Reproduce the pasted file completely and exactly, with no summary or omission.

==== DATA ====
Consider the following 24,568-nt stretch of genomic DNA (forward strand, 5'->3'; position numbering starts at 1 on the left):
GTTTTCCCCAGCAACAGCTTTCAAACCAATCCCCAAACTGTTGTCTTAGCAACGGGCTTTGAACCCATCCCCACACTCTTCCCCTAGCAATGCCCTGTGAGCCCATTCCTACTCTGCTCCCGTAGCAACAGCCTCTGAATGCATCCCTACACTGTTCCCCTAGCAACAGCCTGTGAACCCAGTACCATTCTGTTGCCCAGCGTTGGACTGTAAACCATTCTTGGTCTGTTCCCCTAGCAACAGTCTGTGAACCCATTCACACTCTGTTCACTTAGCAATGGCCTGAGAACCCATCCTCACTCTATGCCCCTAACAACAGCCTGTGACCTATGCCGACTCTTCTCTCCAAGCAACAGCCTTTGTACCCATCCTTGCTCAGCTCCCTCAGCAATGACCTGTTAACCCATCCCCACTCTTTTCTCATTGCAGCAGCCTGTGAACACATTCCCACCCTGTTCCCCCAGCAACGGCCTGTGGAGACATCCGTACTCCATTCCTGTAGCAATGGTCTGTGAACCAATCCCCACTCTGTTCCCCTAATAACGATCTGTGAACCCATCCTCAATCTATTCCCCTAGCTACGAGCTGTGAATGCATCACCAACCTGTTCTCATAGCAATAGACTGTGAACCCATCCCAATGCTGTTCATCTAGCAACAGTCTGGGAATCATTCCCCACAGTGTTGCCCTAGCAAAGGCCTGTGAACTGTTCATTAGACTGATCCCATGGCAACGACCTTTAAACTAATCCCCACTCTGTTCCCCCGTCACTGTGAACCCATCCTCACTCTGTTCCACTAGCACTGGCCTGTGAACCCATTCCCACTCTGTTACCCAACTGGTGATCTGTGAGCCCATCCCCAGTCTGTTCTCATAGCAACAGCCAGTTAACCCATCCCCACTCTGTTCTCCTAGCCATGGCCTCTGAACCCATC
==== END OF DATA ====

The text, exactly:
Consider the following 24,568-nt stretch of genomic DNA (forward strand, 5'->3'; position numbering starts at 1 on the left):
GTTTTCCCCAGCAACAGCTTTCAAACCAATCCCCAAACTGTTGTCTTAGCAACGGGCTTTGAACCCATCCCCACACTCTTCCCCTAGCAATGCCCTGTGAGCCCATTCCTACTCTGCTCCCGTAGCAACAGCCTCTGAATGCATCCCTACACTGTTCCCCTAGCAACAGCCTGTGAACCCAGTACCATTCTGTTGCCCAGCGTTGGACTGTAAACCATTCTTGGTCTGTTCCCCTAGCAACAGTCTGTGAACCCATTCACACTCTGTTCACTTAGCAATGGCCTGAGAACCCATCCTCACTCTATGCCCCTAACAACAGCCTGTGACCTATGCCGACTCTTCTCTCCAAGCAACAGCCTTTGTACCCATCCTTGCTCAGCTCCCTCAGCAATGACCTGTTAACCCATCCCCACTCTTTTCTCATTGCAGCAGCCTGTGAACACATTCCCACCCTGTTCCCCCAGCAACGGCCTGTGGAGACATCCGTACTCCATTCCTGTAGCAATGGTCTGTGAACCAATCCCCACTCTGTTCCCCTAATAACGATCTGTGAACCCATCCTCAATCTATTCCCCTAGCTACGAGCTGTGAATGCATCACCAACCTGTTCTCATAGCAATAGACTGTGAACCCATCCCAATGCTGTTCATCTAGCAACAGTCTGGGAATCATTCCCCACAGTGTTGCCCTAGCAAAGGCCTGTGAACTGTTCATTAGACTGATCCCATGGCAACGACCTTTAAACTAATCCCCACTCTGTTCCCCCGTCACTGTGAACCCATCCTCACTCTGTTCCACTAGCACTGGCCTGTGAACCCATTCCCACTCTGTTACCCAACTGGTGATCTGTGAGCCCATCCCCAGTCTGTTCTCATAGCAACAGCCAGTTAACCCATCCCCACTCTGTTCTCCTAGCCATGGCCTCTGAACCCATC